Portland Modifications Lawyers
When life circumstances change unexpectedly, court orders may need to be rethought or modified. According to Oregon law, any court order regarding child custody and parenting time, child support, and spousal support is subject to modification due to a substantial, unanticipated change in circumstance.
How to Modify a Court Order
To modify a court order, you must first file a motion and an affidavit stating that the reason for the modification is considered a substantial change in circumstances as according to the law.
The former spouse or other parent does not need to file a response to the motion. Instead, the opposing party can ask the court to grant or dismiss the motion – depending on the circumstances.
Child Custody Modification
To modify a custody or parenting time order in Oregon, you must show:
- An unanticipated change in circumstances happened
- The benefits of the change and how they outweigh any negative effects of the modification
- How the modification is in the child’s best interests
- That the change dates to the time of the most recent custody order
The court will refer to the best interests of the child standard that it initially referenced when making the initial custody decision.
Child Support Modification
If you would like to obtain an increase or decrease in child support payments, you must prove that a change in circumstances has occurred that impacts your economic situation. This could include a change to your income level, job, and/or benefits. According to Oregon law, state agencies can conduct periodic reviews to determine if a child support award complies with the state’s child support guidelines. You cannot voluntarily lower your income or earning capacity to avoid paying child support.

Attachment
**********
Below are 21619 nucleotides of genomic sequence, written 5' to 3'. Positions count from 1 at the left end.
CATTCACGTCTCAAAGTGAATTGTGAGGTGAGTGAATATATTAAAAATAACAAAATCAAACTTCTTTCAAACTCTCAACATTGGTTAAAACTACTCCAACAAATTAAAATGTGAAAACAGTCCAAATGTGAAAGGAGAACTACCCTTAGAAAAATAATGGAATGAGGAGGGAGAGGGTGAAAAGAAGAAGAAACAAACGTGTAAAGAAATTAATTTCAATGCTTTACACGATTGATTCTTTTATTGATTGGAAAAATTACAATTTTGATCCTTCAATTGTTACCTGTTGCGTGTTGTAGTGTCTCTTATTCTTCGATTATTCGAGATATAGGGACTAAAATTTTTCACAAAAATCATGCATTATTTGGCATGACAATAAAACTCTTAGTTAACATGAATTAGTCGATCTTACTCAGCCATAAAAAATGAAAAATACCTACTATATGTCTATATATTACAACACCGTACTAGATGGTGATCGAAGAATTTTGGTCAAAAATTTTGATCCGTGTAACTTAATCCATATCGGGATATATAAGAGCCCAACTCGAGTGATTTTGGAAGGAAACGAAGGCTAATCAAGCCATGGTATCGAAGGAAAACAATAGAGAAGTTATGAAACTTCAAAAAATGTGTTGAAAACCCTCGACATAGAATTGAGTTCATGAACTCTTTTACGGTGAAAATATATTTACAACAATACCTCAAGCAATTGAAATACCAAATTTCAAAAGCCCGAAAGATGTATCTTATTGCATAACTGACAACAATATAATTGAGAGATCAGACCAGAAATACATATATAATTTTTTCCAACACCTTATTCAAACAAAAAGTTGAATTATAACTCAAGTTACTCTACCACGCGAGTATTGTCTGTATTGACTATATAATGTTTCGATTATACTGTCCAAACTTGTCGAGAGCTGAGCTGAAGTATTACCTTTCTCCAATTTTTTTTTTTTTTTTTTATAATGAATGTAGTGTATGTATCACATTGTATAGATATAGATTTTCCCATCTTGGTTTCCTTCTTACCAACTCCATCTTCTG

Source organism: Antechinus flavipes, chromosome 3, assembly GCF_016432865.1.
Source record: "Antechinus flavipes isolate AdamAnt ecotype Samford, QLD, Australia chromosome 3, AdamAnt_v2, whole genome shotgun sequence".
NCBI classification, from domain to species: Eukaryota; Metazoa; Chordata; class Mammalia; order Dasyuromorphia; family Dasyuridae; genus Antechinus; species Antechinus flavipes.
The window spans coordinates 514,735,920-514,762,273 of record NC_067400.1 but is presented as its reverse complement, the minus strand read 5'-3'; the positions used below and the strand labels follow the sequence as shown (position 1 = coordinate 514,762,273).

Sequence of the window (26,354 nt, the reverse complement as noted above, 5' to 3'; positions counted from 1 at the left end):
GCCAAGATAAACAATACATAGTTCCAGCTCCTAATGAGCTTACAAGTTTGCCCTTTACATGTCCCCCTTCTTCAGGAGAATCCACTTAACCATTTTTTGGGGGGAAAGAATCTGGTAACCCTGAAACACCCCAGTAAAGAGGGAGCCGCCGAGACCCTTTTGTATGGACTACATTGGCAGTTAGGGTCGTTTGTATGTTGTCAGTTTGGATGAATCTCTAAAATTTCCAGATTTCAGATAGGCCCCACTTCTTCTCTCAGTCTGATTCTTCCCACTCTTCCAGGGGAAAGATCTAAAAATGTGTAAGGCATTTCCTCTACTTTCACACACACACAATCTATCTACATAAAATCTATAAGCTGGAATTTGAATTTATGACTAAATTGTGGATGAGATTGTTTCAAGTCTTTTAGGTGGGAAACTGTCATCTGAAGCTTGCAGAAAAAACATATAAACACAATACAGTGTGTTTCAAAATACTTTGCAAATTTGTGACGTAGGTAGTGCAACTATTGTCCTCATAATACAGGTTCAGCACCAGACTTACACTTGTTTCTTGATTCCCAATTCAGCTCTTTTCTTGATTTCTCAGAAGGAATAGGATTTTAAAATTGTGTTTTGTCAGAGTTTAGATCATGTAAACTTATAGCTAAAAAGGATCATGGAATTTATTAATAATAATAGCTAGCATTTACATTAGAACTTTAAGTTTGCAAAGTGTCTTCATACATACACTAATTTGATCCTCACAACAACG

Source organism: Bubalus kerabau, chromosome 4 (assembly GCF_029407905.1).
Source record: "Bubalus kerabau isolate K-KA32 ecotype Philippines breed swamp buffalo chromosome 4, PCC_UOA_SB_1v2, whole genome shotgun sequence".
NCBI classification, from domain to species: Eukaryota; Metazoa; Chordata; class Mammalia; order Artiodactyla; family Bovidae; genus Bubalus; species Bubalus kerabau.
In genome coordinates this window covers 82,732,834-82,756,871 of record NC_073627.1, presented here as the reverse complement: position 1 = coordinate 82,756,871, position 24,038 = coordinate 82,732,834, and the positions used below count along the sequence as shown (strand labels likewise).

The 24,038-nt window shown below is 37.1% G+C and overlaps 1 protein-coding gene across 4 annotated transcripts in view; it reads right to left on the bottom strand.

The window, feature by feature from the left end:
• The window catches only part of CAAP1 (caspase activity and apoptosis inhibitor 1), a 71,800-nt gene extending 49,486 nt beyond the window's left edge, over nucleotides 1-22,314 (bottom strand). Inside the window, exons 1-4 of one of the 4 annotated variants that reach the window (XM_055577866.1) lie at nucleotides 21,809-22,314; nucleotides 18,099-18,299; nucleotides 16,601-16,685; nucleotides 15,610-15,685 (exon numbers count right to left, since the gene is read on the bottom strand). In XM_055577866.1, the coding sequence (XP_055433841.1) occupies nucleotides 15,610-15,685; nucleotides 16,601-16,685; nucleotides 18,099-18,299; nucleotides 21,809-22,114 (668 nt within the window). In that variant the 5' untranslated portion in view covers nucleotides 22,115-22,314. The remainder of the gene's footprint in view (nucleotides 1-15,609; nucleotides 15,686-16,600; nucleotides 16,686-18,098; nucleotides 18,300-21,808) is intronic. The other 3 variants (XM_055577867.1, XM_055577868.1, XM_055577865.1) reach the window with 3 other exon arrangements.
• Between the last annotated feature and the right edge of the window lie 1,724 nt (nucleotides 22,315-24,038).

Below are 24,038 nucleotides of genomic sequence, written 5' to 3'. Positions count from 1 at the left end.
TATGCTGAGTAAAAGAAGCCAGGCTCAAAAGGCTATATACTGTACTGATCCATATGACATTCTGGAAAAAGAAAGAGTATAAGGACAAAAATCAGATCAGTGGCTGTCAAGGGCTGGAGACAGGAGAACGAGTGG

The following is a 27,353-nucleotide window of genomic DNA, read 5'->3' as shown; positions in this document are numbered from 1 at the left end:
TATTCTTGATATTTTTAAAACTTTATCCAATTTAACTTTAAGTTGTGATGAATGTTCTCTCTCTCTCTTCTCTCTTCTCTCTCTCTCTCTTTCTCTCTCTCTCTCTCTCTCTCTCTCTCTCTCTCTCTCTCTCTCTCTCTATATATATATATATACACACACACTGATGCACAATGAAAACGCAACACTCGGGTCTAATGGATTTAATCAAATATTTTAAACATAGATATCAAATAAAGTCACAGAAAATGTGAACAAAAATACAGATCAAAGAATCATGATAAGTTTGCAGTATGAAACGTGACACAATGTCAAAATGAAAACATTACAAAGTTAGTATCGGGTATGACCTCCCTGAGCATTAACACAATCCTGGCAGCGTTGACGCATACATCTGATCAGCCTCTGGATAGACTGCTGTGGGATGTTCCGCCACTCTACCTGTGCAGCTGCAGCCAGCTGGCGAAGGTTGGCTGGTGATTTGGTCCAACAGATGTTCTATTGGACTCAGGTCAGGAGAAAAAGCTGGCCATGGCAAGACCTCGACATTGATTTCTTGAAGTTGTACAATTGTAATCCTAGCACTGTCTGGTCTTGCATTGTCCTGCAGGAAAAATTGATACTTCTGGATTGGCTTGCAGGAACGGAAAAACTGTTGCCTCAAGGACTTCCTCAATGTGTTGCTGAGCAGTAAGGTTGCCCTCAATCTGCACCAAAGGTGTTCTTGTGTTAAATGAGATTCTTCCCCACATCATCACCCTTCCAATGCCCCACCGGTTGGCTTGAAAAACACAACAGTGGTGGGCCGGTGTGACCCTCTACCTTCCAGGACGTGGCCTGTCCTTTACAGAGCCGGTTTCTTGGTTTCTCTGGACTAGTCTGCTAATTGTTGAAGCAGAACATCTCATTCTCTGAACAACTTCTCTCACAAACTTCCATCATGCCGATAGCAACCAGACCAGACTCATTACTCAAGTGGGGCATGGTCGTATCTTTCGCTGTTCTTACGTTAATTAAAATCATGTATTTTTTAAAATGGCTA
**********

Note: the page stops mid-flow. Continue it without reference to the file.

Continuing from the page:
Spousal Support Modification
To modify spousal support, you need to show whether the purposes of the initial award have been met. For example, remarriage may be considered as a reason to modify spousal support if the event made the spousal support order unnecessary.
Other Reasons to Modify Child Custody and Parenting Time
The court can modify parenting time if the custodial parent has interfered with the noncustodial parent’s time with their child. The court may grant the noncustodial parent additional parenting time, request counseling, or order other actions it deems fit. The court can also modify custody and parenting time if a restraining order has been issued under the Family Abuse Prevention Act.
What Is Considered a Specific Change in Circumstances?
Some examples of what the court may consider a specific change in circumstance may include but are not limited to the following:
- Neglect of the child
- Improper conduct by the custodial parent
- Child endangerment (for example, marriage to a criminal or exposure to substance abuse or violence)
- Instability of the custodial parent (relocating multiple times to the detriment of the child)
Schedule an Initial Consultation with Our Firm
Our experienced attorneys at Levine Law Center LLC have assisted clients with all aspects of the family law modification process. If your previous court order no longer fits your needs or has placed your child in danger, do not hesitate to reach out to our firm. We pride ourselves on helping Oregon families through difficult transitions. Our firm offers flexible payment plan options for your convenience.